What is the definition of Transient Tic Disorder?

Provisional (transient) tic disorder is a condition in which a person makes one or many brief, repeated, movements or noises (tics). These movements or noises are involuntary (not on purpose).

What are the alternative names for Transient Tic Disorder?

Tic - transient tic disorder

What are the causes for Transient Tic Disorder?

Provisional tic disorder is common in children.

The cause of provisional tic disorder can be physical or mental (psychological). It may be a mild form of Tourette syndrome.

What are the symptoms for Transient Tic Disorder?

The child may have facial tics or tics involving movement of the arms, legs, or other areas.

Tics may involve:

  • Movements that occur again and again and do not have a rhythm
  • An overwhelming urge to make the movement
  • Brief and jerky movements that include blinking, clenching the fists, jerking the arms, kicking, raising the eyebrows, sticking out the tongue.

The tics often look like nervous behavior. Tics appear to get worse with stress. They do not occur during sleep.

Sounds may also occur, such as:

  • Clicking
  • Grunting
  • Hissing
  • Moaning
  • Sniffing
  • Snorting
  • Squealing
  • Throat clearing

What are the current treatments for Transient Tic Disorder?

Providers recommend that family members do not call attention to the tics at first. This is because unwanted attention may make the tics worse. If the tics are severe enough to cause problems at school or work, behavioral techniques and medicines may help.

What is the outlook (prognosis) for Transient Tic Disorder?

Simple childhood tics usually disappear over a period of months.

What are the possible complications for Transient Tic Disorder?

There are usually no complications. A chronic motor tic disorder can develop.

When should I contact a medical professional for Transient Tic Disorder?

Talk to your child's provider if you are concerned about a transient tic disorder, especially if it continues or disrupts your child's life. If you are not sure whether the movements are a tic or a seizure, call the provider right away.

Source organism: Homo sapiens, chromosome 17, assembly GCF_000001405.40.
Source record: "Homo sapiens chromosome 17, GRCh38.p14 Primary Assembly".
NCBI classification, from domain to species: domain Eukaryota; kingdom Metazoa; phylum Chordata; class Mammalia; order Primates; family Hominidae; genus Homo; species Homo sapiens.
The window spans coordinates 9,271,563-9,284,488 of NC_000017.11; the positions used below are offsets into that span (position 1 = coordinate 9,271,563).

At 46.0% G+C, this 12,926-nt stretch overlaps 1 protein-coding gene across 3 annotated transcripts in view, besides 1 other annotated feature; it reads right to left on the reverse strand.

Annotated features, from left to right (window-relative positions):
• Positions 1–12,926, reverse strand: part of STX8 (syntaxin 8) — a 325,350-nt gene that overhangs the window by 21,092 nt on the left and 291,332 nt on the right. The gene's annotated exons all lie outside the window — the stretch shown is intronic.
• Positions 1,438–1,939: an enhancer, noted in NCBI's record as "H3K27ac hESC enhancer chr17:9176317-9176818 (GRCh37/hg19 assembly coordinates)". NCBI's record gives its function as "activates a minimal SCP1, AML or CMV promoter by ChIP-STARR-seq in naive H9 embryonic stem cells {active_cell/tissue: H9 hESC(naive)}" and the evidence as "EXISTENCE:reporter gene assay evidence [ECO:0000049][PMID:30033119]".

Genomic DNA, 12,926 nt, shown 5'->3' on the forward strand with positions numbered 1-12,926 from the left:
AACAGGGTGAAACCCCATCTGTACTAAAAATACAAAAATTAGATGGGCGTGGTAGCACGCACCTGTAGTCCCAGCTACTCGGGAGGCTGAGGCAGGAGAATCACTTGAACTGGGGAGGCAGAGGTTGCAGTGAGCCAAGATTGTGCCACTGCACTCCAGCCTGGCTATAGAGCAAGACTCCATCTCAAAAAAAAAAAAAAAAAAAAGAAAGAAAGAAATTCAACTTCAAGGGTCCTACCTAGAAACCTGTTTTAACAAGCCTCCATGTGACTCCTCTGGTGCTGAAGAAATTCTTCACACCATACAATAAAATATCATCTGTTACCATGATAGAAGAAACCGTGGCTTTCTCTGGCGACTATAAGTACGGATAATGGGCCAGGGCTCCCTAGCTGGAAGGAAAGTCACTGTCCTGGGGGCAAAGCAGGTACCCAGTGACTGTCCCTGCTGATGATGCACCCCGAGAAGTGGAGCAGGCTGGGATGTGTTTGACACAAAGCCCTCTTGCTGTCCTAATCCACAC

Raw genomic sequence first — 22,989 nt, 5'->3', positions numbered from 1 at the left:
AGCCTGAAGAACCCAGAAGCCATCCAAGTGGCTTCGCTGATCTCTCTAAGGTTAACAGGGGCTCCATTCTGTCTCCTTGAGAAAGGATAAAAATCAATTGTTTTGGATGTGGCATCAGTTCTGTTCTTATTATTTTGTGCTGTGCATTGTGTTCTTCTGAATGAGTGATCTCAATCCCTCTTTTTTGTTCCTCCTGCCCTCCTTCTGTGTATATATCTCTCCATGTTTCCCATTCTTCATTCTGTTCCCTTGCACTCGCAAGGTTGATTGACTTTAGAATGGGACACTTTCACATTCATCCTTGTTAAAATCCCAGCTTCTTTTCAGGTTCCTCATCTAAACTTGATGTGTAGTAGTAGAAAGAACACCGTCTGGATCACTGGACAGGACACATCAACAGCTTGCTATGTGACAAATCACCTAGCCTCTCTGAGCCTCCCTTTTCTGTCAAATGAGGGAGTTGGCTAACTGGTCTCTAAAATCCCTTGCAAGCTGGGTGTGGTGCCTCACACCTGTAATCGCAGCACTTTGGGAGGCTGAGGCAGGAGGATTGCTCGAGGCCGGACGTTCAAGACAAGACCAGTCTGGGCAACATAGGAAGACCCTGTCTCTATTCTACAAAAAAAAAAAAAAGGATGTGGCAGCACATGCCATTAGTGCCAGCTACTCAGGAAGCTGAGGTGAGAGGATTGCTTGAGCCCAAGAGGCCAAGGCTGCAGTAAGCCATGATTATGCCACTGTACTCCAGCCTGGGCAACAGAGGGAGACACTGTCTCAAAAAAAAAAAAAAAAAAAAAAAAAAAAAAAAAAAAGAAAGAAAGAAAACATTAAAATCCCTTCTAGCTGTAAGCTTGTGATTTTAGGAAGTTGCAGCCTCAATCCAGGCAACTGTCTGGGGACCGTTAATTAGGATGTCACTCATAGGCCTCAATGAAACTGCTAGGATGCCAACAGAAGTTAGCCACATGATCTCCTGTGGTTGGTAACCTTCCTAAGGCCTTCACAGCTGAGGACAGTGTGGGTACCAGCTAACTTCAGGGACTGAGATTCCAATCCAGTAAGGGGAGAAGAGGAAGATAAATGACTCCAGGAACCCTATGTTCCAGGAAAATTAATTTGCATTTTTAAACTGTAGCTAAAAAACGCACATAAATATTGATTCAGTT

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REFERENCES

Ryan CA, Walter HJ, DeMaso DR, Walter HJ.Motor disorders and habits. In: Kliegman RM, St. Geme JW, Blum NJ, Shah SS, Tasker RC, Wilson KM, eds. Nelson Textbook of Pediatrics. 21st ed. Philadelphia, PA: Elsevier; 2020:chap 37.

Tochen L, Singer HS. Tics and Tourette syndrome. In: Swaiman K, Ashwal S, Ferriero DM, et al, eds. Swaiman's Pediatric Neurology: Principles and Practice. 6th ed. Philadelphia, PA: Elsevier; 2017:chap 98.

  • Condition: Reversible Posterior Leukoencephalopathy Syndrome (RPLS) due to Adrenal Pheochromocytoma
  • Journal: Medicine
  • Treatment Used: Surgery
  • Number of Patients: 1
  • Published —
This case report describes a 27-year-old male patient diagnosed with reversible posterior leukoencephalopathy syndrome (RPLS) due to adrenal pheochromocytoma treated with surgery and two weeks of ?-blockers and ?-blockers.
  • Condition: Tic Disorders
  • Journal: Behavior therapy
  • Treatment Used: Comprehensive Behavioral Intervention for Tic Disorders
  • Number of Patients: 15
  • Published —
In this study, researchers evaluated the outcomes of using the Comprehensive Behavioral Intervention for Tic Disorders for children under 9.
Clinical Trial
  • Status: Recruiting
  • Phase: Early Phase 1
  • Intervention Type: Drug, Behavioral
  • Participants: 10
  • Start Date: March 2021
D-cycloserine Augmented Treatment: Enhancing Extinction Learning in Youth With Tic Disorders
Clinical Trial
  • Status: Recruiting
  • Phase: N/A
  • Intervention Type: Other
  • Participants: 20
  • Start Date: January 12, 2021
A Handwriting Intervention Program for Children With Tic Disorders.